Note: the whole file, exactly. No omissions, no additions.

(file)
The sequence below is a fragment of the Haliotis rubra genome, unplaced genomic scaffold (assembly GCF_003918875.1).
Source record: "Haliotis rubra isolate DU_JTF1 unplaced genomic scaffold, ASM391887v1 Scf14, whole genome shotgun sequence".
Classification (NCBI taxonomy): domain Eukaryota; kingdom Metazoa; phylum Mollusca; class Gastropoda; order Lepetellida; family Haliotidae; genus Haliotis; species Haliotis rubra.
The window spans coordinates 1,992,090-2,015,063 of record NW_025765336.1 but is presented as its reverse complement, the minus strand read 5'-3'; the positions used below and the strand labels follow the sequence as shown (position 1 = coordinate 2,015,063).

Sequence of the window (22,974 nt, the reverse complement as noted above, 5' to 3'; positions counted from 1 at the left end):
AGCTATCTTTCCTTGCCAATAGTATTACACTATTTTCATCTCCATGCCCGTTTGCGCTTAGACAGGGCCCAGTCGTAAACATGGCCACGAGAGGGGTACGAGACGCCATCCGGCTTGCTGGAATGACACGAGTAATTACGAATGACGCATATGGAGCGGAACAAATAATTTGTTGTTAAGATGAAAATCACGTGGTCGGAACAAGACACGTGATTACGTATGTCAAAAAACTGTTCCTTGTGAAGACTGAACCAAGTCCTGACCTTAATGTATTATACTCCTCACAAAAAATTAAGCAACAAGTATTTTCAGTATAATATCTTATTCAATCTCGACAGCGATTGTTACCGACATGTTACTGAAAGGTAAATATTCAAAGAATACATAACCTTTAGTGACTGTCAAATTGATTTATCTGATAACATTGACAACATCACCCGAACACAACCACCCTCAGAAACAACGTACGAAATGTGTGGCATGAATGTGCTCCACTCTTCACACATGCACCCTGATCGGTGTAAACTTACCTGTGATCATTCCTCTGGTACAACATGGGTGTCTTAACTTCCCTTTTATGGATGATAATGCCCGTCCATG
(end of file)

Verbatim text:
The sequence below is a fragment of the Haliotis rubra genome, unplaced genomic scaffold (assembly GCF_003918875.1).
Source record: "Haliotis rubra isolate DU_JTF1 unplaced genomic scaffold, ASM391887v1 Scf14, whole genome shotgun sequence".
Classification (NCBI taxonomy): domain Eukaryota; kingdom Metazoa; phylum Mollusca; class Gastropoda; order Lepetellida; family Haliotidae; genus Haliotis; species Haliotis rubra.
The window spans coordinates 1,992,090-2,015,063 of record NW_025765336.1 but is presented as its reverse complement, the minus strand read 5'-3'; the positions used below and the strand labels follow the sequence as shown (position 1 = coordinate 2,015,063).

Sequence of the window (22,974 nt, the reverse complement as noted above, 5' to 3'; positions counted from 1 at the left end):
AGCTATCTTTCCTTGCCAATAGTATTACACTATTTTCATCTCCATGCCCGTTTGCGCTTAGACAGGGCCCAGTCGTAAACATGGCCACGAGAGGGGTACGAGACGCCATCCGGCTTGCTGGAATGACACGAGTAATTACGAATGACGCATATGGAGCGGAACAAATAATTTGTTGTTAAGATGAAAATCACGTGGTCGGAACAAGACACGTGATTACGTATGTCAAAAAACTGTTCCTTGTGAAGACTGAACCAAGTCCTGACCTTAATGTATTATACTCCTCACAAAAAATTAAGCAACAAGTATTTTCAGTATAATATCTTATTCAATCTCGACAGCGATTGTTACCGACATGTTACTGAAAGGTAAATATTCAAAGAATACATAACCTTTAGTGACTGTCAAATTGATTTATCTGATAACATTGACAACATCACCCGAACACAACCACCCTCAGAAACAACGTACGAAATGTGTGGCATGAATGTGCTCCACTCTTCACACATGCACCCTGATCGGTGTAAACTTACCTGTGATCATTCCTCTGGTACAACATGGGTGTCTTAACTTCCCTTTTATGGATGATAATGCCCGTCCATG